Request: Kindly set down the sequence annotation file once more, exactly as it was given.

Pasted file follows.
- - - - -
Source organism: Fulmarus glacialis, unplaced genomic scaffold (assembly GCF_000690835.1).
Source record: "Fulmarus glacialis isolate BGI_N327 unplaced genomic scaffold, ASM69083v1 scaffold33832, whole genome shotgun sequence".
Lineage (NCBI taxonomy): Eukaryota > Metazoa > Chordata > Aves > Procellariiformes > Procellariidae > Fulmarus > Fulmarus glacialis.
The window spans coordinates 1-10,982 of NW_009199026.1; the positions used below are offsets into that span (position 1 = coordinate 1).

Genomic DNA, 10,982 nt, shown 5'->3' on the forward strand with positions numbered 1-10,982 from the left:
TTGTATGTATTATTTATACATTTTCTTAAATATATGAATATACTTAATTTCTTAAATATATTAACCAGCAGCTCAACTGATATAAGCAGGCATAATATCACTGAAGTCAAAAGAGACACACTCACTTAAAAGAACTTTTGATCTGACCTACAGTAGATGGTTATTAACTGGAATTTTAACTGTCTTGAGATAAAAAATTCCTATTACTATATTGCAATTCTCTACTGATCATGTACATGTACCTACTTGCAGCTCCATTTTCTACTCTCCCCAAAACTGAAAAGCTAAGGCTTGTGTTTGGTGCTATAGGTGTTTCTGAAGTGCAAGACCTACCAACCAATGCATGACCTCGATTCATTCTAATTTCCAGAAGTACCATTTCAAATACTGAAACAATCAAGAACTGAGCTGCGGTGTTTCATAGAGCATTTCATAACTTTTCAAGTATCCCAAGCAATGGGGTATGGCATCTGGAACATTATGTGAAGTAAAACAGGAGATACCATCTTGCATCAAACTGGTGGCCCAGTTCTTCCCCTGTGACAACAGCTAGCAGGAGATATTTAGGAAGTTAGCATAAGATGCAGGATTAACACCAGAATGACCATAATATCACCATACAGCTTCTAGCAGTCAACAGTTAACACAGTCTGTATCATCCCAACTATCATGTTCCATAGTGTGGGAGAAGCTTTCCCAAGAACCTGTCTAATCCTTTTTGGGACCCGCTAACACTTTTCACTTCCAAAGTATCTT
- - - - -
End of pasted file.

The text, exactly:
Source organism: Fulmarus glacialis, unplaced genomic scaffold (assembly GCF_000690835.1).
Source record: "Fulmarus glacialis isolate BGI_N327 unplaced genomic scaffold, ASM69083v1 scaffold33832, whole genome shotgun sequence".
Lineage (NCBI taxonomy): Eukaryota > Metazoa > Chordata > Aves > Procellariiformes > Procellariidae > Fulmarus > Fulmarus glacialis.
The window spans coordinates 1-10,982 of NW_009199026.1; the positions used below are offsets into that span (position 1 = coordinate 1).

Genomic DNA, 10,982 nt, shown 5'->3' on the forward strand with positions numbered 1-10,982 from the left:
TTGTATGTATTATTTATACATTTTCTTAAATATATGAATATACTTAATTTCTTAAATATATTAACCAGCAGCTCAACTGATATAAGCAGGCATAATATCACTGAAGTCAAAAGAGACACACTCACTTAAAAGAACTTTTGATCTGACCTACAGTAGATGGTTATTAACTGGAATTTTAACTGTCTTGAGATAAAAAATTCCTATTACTATATTGCAATTCTCTACTGATCATGTACATGTACCTACTTGCAGCTCCATTTTCTACTCTCCCCAAAACTGAAAAGCTAAGGCTTGTGTTTGGTGCTATAGGTGTTTCTGAAGTGCAAGACCTACCAACCAATGCATGACCTCGATTCATTCTAATTTCCAGAAGTACCATTTCAAATACTGAAACAATCAAGAACTGAGCTGCGGTGTTTCATAGAGCATTTCATAACTTTTCAAGTATCCCAAGCAATGGGGTATGGCATCTGGAACATTATGTGAAGTAAAACAGGAGATACCATCTTGCATCAAACTGGTGGCCCAGTTCTTCCCCTGTGACAACAGCTAGCAGGAGATATTTAGGAAGTTAGCATAAGATGCAGGATTAACACCAGAATGACCATAATATCACCATACAGCTTCTAGCAGTCAACAGTTAACACAGTCTGTATCATCCCAACTATCATGTTCCATAGTGTGGGAGAAGCTTTCCCAAGAACCTGTCTAATCCTTTTTGGGACCCGCTAACACTTTTCACTTCCAAAGTATCTT